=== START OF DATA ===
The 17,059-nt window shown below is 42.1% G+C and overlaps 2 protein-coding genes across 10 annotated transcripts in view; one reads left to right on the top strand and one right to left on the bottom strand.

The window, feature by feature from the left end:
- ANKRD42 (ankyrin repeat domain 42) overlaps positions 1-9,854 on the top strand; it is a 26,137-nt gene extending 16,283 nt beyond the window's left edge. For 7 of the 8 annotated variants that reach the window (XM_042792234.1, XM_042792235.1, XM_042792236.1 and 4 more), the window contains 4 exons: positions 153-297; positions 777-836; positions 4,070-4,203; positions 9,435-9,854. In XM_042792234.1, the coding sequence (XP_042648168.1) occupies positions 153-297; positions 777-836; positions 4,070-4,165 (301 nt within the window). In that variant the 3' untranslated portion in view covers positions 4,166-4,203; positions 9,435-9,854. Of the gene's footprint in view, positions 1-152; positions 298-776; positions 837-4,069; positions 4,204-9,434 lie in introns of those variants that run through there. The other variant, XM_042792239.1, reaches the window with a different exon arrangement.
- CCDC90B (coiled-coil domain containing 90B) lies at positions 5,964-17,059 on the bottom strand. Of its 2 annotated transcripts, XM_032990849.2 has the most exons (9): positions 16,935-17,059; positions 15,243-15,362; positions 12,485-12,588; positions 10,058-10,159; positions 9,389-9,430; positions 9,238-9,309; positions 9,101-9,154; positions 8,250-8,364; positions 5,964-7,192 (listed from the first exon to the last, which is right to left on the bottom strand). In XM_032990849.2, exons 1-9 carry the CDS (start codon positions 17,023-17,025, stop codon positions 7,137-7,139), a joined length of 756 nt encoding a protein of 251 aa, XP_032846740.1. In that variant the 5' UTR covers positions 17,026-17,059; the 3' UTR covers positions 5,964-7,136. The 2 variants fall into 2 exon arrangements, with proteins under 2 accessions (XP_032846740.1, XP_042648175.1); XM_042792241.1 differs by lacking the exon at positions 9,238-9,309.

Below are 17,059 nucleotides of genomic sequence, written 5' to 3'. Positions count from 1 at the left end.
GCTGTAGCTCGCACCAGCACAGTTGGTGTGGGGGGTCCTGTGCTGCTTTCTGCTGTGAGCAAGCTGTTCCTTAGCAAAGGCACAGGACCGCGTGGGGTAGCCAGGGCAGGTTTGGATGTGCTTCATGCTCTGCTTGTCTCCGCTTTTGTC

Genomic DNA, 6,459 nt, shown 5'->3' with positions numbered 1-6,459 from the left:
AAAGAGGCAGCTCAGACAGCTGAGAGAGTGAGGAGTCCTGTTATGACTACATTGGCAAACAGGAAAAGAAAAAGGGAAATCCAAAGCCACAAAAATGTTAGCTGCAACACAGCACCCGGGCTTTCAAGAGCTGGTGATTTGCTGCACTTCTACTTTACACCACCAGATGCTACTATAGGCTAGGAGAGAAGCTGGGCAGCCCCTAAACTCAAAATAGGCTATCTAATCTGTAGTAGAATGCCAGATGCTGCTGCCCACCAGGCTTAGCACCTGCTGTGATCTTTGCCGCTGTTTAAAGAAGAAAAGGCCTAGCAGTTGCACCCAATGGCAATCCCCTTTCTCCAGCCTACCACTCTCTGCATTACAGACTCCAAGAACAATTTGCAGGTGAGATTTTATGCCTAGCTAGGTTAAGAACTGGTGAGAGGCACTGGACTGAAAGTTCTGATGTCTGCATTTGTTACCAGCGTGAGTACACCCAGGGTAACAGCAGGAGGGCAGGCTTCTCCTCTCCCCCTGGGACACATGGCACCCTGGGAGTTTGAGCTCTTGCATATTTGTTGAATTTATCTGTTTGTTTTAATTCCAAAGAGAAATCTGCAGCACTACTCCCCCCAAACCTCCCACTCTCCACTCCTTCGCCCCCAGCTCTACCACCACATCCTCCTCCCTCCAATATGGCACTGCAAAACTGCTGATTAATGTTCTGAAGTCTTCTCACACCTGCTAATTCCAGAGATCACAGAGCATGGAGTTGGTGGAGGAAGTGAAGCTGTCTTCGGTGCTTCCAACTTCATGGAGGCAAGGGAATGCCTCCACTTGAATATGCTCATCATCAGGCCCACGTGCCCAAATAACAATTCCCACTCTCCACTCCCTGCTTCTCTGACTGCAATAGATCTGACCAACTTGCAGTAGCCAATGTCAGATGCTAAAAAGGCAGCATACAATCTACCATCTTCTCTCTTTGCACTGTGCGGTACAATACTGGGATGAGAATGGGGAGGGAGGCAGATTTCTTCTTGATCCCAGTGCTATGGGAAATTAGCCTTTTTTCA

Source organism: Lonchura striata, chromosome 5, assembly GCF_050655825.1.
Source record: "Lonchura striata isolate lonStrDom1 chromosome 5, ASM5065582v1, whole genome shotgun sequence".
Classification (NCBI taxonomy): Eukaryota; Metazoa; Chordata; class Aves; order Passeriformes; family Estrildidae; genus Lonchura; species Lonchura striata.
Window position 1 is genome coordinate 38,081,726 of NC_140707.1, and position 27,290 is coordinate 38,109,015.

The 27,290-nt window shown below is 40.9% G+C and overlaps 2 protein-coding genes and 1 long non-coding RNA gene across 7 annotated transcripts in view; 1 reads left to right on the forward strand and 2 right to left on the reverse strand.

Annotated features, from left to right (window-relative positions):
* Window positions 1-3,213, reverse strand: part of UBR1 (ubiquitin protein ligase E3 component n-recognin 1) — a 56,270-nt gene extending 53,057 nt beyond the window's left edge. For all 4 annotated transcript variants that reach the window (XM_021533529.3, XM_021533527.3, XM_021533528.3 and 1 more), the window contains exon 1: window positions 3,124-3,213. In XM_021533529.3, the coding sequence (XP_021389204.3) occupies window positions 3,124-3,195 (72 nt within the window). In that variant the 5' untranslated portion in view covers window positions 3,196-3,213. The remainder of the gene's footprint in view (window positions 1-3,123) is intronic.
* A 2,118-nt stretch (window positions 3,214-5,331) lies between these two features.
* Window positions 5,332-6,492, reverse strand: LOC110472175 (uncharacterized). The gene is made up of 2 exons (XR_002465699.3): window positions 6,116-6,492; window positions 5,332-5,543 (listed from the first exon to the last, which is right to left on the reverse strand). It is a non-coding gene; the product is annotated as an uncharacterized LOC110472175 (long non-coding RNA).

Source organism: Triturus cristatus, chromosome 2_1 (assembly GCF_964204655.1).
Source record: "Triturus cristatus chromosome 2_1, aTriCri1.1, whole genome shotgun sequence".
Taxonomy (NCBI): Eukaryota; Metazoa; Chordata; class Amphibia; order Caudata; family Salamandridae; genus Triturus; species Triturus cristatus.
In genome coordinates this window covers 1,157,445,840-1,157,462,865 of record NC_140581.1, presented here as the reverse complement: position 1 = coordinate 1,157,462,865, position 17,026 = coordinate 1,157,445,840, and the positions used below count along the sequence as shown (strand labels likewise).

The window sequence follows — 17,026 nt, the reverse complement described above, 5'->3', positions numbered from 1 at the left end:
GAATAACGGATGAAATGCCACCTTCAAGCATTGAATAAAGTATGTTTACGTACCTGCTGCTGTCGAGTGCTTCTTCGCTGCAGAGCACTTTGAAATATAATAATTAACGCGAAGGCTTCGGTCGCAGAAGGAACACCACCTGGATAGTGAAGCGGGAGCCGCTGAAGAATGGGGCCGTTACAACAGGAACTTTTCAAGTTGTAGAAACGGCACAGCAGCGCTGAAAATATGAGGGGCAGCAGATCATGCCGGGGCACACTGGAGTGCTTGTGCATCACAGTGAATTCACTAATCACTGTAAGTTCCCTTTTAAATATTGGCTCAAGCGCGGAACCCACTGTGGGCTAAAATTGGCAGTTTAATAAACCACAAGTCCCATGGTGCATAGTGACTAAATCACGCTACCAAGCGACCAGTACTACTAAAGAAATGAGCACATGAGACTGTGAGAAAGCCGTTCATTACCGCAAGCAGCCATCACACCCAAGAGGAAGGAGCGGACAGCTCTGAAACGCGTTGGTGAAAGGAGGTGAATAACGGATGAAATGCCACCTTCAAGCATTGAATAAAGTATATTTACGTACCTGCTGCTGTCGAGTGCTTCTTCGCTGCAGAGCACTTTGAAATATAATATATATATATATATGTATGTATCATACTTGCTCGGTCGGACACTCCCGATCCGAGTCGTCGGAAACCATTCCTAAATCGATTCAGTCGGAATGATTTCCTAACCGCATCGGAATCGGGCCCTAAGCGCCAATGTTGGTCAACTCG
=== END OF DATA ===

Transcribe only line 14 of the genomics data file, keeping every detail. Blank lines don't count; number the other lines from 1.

Annotated features, from left to right (window-relative positions):